Amusingly, while they both come from a similar ideological view-point, and both express abhorent views, they also contradict each other.
Lindsay Mitchell attempts a fisk of various opponents of the government's proposed changes, and gets pretty poor results.
But the question put to the Prime Minister by Green MP Metiria Turei , asked why was the government "intent on forcing single parents with little babies as young as 12 months" into work? The answer is to discourage women from adding babies to their benefit.Well, no, that's not the answer, for several reasons. The proposed requirement is that mothers are "ready for part time work when their child is twelve months old". With National's success at increasing unemployment and decreasing the number of jobs, being ready for work and working are quite different things. Babies are, quite frankly, a pain in the backside, and a lot of hard work. Having a baby for "economic reasons" is not something that happens in New Zealand any more, hence the decrease in average births per woman since the 1960s. Anyone who has a baby to be better off financially is either:
- in a pretty dire financial situation already (and trying to punish them by cuts to social welfare is misguided), or
- only going to make that mistake once.
Or both of the above.
Despite the article headline being about helping children, Mitchell dedicates most of her opinion-piece to methods of punishing mothers. So I remain unenlightened as to how decreasing the amount of support provided to mothers actually helps children. As I see it, Lindsay Mitchell doesn't care about children at all. What she wants is for poor people to not have children at all.
And there is no mention of fathers. For Mitchell, somehow, fathers are not part of the equation at all.
As we head toward the end of opnion-piece we get the raw ideology.
Freedom of choice is what the reforms are essentially about re-balancing. True freedom of choice can't encroach on someone else's. Most voters are behind the reforms because they feel unfairly treated when one group is allowed to make a choice that they are denied. Why is it fair for single parents to be supported to stay at home indefinitely when most partnered parents go back to work quite quickly?Lindsay and I disagree fundamentally about the first sentence - I think the reforms are an attempt to reimpose an outdated sexist moral code and to make a show of trying to save money (by transferring the costs to the health and justice budgets, and to individuals and insurance companies).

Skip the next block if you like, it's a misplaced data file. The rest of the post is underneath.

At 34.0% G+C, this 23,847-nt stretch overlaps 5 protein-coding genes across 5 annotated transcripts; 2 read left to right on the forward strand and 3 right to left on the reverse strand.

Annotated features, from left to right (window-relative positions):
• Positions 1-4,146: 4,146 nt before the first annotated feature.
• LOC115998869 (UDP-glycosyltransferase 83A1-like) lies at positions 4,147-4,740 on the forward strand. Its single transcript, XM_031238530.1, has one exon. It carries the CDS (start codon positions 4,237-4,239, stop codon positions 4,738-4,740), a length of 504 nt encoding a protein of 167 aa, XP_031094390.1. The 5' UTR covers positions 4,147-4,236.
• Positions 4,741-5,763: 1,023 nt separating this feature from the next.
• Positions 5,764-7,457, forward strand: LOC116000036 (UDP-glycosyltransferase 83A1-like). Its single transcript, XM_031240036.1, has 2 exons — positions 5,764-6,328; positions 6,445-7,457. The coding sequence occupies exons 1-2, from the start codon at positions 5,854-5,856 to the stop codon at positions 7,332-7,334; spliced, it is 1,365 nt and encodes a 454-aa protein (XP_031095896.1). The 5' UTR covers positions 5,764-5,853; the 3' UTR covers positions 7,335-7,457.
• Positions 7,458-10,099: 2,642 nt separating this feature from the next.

The second sentence is straight rubbish - all freedom of choice encroaches on some else's freedom of choice. In this case the proposal is to legislate to reduce the freedom of choice of women on the DPB. And in doing so, encroach on the freedom of choice of children. This is, in Lindsay Mitchell's world, a way of helping these children. Bizarre.
Hard to believe, but the third sentence worse than the second. An unsupported statement ("Most voters are behind the reforms..." - proof please). The inability to distinguish between voters and citizens, though if you do not believe in society it is an easy enough mistake to make. And outright lies ("...when one group is allowed to make a choice they are denied.); the DPB is available to anyone who meets the eligibility criteria. One criterion is "not in a relationship"; if one of Mitchell's disenchanted voters wants to go on the DPB, they can, if they ditch their partner. The thing is that most people choose not to (that freedom of choice thing again) because, in the circumstances they find themselves in, it's better to stay with their partner.
The DPB is, for most of its recipients, a last resort and a temporary measure. Punishing all the recipients based on the perceived failings of a select few recipients is sheer bloody-minded stupidity.
And the final quoted sentence - sorry, I stopped reading at "wah wah, it's not fair." This line of argument is too poor to be used so bluntly by any serious commentator. Actually, its use is quite fitting, then.
Deborah Coddington's opinion-piece is more coherent. She outlines the miserable lives the parents of abused children live. There's no suggestion that the important decisions in their lives involve rational thinking. And acknowledgement that there is a disconnect, at a fundamental level, of the link between cause and effect. All of which I have seen personally, and I agree.
But the opinion-piece has a few other note-worthy features:
- The cringe-inducing use of what Coddington sees as the lingua franca of the stereotypical abusive parent.
- The dog-whistling use of rhetorical questions, and
- The inability to see beyond the ideological straitjacket that requires:
- the mother of an abused child to carry all the responsibility, and
- the only valid family structure is the nuclear (dad, mum and two point five children) family.
Another couple of cowardly attacks on the defenseless - what next. Oh yeah, more of the same until at least 2014.